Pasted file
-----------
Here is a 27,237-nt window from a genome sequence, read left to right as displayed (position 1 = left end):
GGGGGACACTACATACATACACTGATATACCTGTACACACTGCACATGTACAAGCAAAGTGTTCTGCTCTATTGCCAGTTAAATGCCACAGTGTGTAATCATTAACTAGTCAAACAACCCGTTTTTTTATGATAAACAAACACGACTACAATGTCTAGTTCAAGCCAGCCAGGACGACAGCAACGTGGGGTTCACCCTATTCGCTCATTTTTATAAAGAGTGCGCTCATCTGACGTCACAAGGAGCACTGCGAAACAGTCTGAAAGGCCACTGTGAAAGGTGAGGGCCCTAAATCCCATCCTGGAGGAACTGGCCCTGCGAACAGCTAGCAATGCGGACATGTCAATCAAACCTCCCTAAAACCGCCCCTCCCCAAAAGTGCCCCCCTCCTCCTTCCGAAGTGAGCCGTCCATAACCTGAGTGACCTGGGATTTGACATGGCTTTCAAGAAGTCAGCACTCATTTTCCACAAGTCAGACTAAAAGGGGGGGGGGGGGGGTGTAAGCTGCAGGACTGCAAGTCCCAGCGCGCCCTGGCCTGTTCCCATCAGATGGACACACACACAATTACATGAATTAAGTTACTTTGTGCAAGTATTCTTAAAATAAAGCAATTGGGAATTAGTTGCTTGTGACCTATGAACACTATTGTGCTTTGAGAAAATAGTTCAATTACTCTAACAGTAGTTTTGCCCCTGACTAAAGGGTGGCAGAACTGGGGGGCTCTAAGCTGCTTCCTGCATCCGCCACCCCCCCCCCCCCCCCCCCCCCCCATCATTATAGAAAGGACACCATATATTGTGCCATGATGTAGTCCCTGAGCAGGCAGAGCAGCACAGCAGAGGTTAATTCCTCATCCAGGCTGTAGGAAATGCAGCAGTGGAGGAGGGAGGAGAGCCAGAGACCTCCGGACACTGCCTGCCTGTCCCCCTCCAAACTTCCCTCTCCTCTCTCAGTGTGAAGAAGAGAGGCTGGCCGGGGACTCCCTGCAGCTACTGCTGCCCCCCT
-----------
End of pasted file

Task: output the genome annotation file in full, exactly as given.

Here is a 27,237-nt window from a genome sequence, read left to right as displayed (position 1 = left end):
GGGGGACACTACATACATACACTGATATACCTGTACACACTGCACATGTACAAGCAAAGTGTTCTGCTCTATTGCCAGTTAAATGCCACAGTGTGTAATCATTAACTAGTCAAACAACCCGTTTTTTTATGATAAACAAACACGACTACAATGTCTAGTTCAAGCCAGCCAGGACGACAGCAACGTGGGGTTCACCCTATTCGCTCATTTTTATAAAGAGTGCGCTCATCTGACGTCACAAGGAGCACTGCGAAACAGTCTGAAAGGCCACTGTGAAAGGTGAGGGCCCTAAATCCCATCCTGGAGGAACTGGCCCTGCGAACAGCTAGCAATGCGGACATGTCAATCAAACCTCCCTAAAACCGCCCCTCCCCAAAAGTGCCCCCCTCCTCCTTCCGAAGTGAGCCGTCCATAACCTGAGTGACCTGGGATTTGACATGGCTTTCAAGAAGTCAGCACTCATTTTCCACAAGTCAGACTAAAAGGGGGGGGGGGGGGGTGTAAGCTGCAGGACTGCAAGTCCCAGCGCGCCCTGGCCTGTTCCCATCAGATGGACACACACACAATTACATGAATTAAGTTACTTTGTGCAAGTATTCTTAAAATAAAGCAATTGGGAATTAGTTGCTTGTGACCTATGAACACTATTGTGCTTTGAGAAAATAGTTCAATTACTCTAACAGTAGTTTTGCCCCTGACTAAAGGGTGGCAGAACTGGGGGGCTCTAAGCTGCTTCCTGCATCCGCCACCCCCCCCCCCCCCCCCCCCCCCCATCATTATAGAAAGGACACCATATATTGTGCCATGATGTAGTCCCTGAGCAGGCAGAGCAGCACAGCAGAGGTTAATTCCTCATCCAGGCTGTAGGAAATGCAGCAGTGGAGGAGGGAGGAGAGCCAGAGACCTCCGGACACTGCCTGCCTGTCCCCCTCCAAACTTCCCTCTCCTCTCTCAGTGTGAAGAAGAGAGGCTGGCCGGGGACTCCCTGCAGCTACTGCTGCCCCCCT